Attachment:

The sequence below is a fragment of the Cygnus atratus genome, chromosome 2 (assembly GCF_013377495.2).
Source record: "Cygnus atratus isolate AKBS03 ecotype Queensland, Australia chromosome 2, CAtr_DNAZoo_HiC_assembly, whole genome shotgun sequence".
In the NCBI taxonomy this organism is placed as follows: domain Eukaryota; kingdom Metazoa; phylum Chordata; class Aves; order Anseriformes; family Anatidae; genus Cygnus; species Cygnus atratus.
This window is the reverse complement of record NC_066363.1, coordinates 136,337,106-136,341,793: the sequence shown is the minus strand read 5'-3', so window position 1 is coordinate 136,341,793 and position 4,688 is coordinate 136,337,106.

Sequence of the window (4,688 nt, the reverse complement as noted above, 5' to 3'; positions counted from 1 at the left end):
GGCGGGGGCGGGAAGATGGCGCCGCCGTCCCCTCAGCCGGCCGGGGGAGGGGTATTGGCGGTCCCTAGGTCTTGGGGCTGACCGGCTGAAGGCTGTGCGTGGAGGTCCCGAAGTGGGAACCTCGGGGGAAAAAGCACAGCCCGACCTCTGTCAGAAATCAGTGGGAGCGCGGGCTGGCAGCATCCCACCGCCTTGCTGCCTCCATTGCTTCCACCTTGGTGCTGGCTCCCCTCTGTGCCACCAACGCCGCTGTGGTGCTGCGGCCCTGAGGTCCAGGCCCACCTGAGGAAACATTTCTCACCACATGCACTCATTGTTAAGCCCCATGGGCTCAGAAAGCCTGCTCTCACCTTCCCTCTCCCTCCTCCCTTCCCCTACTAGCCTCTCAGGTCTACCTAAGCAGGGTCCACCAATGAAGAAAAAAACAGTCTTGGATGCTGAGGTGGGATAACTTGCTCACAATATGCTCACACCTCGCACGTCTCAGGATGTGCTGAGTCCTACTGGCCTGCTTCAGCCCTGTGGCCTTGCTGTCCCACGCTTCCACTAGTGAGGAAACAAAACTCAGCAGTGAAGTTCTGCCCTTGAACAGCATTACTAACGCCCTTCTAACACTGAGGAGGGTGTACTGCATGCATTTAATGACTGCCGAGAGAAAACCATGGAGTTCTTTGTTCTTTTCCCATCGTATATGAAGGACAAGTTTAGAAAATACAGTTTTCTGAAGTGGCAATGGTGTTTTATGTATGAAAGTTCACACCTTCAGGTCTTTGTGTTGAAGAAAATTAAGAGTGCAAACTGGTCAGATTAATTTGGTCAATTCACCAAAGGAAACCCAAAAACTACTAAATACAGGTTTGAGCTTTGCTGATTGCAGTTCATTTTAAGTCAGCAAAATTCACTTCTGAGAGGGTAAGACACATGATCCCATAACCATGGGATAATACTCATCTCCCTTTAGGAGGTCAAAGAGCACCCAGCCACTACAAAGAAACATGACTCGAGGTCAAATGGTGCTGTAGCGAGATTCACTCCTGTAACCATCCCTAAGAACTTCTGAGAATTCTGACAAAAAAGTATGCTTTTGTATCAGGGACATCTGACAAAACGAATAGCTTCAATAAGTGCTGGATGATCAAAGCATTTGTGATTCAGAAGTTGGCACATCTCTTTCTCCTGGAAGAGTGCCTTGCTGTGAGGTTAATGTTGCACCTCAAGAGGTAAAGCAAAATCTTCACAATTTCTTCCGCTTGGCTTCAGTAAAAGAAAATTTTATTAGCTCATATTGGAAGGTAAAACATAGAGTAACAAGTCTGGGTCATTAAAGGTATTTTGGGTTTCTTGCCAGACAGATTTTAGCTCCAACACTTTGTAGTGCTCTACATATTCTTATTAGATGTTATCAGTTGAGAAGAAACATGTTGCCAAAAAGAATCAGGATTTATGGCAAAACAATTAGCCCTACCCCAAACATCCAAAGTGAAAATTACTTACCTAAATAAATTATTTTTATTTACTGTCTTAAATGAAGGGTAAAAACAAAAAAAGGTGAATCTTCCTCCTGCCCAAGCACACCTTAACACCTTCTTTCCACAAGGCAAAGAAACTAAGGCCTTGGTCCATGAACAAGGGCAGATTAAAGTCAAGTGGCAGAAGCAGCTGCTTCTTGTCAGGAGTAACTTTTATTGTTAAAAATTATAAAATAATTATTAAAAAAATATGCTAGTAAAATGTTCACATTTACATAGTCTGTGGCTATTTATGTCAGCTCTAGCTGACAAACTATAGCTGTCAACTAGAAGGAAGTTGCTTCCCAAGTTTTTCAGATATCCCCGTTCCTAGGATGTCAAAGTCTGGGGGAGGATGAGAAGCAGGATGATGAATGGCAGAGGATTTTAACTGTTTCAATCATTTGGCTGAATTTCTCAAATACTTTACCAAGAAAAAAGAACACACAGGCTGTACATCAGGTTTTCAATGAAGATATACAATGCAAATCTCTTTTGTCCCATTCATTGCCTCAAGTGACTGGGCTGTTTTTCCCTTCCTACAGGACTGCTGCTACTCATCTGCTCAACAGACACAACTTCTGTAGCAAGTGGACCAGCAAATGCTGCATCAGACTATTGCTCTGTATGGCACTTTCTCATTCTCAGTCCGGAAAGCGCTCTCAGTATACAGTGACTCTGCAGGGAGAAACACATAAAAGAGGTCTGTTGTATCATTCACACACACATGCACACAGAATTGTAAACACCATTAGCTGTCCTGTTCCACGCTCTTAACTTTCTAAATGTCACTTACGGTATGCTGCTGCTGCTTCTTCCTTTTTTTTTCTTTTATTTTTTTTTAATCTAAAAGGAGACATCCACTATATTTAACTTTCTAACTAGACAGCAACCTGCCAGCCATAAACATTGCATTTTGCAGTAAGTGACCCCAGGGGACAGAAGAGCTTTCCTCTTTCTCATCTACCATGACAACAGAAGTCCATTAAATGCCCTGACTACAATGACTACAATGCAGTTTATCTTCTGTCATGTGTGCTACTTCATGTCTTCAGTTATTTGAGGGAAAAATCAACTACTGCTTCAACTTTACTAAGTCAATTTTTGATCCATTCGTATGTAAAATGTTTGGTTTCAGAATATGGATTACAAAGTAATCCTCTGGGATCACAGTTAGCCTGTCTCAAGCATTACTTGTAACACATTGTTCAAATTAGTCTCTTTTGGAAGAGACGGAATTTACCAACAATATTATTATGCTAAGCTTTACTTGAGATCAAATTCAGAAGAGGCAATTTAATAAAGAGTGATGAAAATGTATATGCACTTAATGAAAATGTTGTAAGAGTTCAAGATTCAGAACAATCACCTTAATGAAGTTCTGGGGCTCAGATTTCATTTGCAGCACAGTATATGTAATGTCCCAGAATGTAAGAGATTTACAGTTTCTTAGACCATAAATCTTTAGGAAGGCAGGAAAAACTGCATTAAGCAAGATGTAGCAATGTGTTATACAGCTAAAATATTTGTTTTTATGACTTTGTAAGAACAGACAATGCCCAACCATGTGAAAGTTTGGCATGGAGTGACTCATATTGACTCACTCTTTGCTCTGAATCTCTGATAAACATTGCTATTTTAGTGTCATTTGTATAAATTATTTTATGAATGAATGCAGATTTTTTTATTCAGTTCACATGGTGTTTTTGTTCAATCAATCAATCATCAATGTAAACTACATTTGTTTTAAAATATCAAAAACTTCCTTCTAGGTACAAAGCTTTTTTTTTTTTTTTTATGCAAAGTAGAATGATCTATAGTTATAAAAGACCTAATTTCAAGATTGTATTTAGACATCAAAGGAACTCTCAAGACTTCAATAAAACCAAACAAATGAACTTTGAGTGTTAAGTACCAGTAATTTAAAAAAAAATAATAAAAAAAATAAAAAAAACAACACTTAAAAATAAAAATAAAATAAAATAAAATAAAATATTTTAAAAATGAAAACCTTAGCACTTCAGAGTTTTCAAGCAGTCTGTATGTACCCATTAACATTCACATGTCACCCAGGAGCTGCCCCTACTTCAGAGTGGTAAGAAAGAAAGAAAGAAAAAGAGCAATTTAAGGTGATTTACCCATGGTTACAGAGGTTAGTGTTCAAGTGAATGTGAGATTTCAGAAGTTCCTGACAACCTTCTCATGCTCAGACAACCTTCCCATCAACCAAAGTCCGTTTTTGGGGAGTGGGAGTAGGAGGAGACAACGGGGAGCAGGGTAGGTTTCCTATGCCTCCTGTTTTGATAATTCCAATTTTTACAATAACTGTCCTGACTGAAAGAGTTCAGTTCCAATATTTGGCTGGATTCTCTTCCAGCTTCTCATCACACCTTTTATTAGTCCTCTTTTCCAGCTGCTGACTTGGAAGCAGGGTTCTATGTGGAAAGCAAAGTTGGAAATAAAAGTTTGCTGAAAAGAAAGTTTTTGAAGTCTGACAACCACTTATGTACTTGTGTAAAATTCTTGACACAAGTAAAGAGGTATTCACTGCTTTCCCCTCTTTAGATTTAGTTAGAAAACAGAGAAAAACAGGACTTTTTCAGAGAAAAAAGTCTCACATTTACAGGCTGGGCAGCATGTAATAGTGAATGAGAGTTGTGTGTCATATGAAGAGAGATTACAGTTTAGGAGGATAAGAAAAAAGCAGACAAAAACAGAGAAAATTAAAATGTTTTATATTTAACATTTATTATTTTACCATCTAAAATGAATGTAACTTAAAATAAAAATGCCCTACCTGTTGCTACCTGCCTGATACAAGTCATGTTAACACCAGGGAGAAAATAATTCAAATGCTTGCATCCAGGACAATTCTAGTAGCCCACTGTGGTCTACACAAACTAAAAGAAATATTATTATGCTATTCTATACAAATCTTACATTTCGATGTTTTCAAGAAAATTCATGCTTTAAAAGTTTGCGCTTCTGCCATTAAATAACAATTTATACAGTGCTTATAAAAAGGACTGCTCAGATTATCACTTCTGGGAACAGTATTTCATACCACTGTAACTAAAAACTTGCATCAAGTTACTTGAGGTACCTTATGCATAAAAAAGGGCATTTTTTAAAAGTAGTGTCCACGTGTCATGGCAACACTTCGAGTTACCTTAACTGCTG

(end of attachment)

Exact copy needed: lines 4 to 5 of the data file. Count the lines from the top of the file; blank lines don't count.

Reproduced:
This window is the reverse complement of record NC_066363.1, coordinates 136,337,106-136,341,793: the sequence shown is the minus strand read 5'-3', so window position 1 is coordinate 136,341,793 and position 4,688 is coordinate 136,337,106.

Sequence of the window (4,688 nt, the reverse complement as noted above, 5' to 3'; positions counted from 1 at the left end):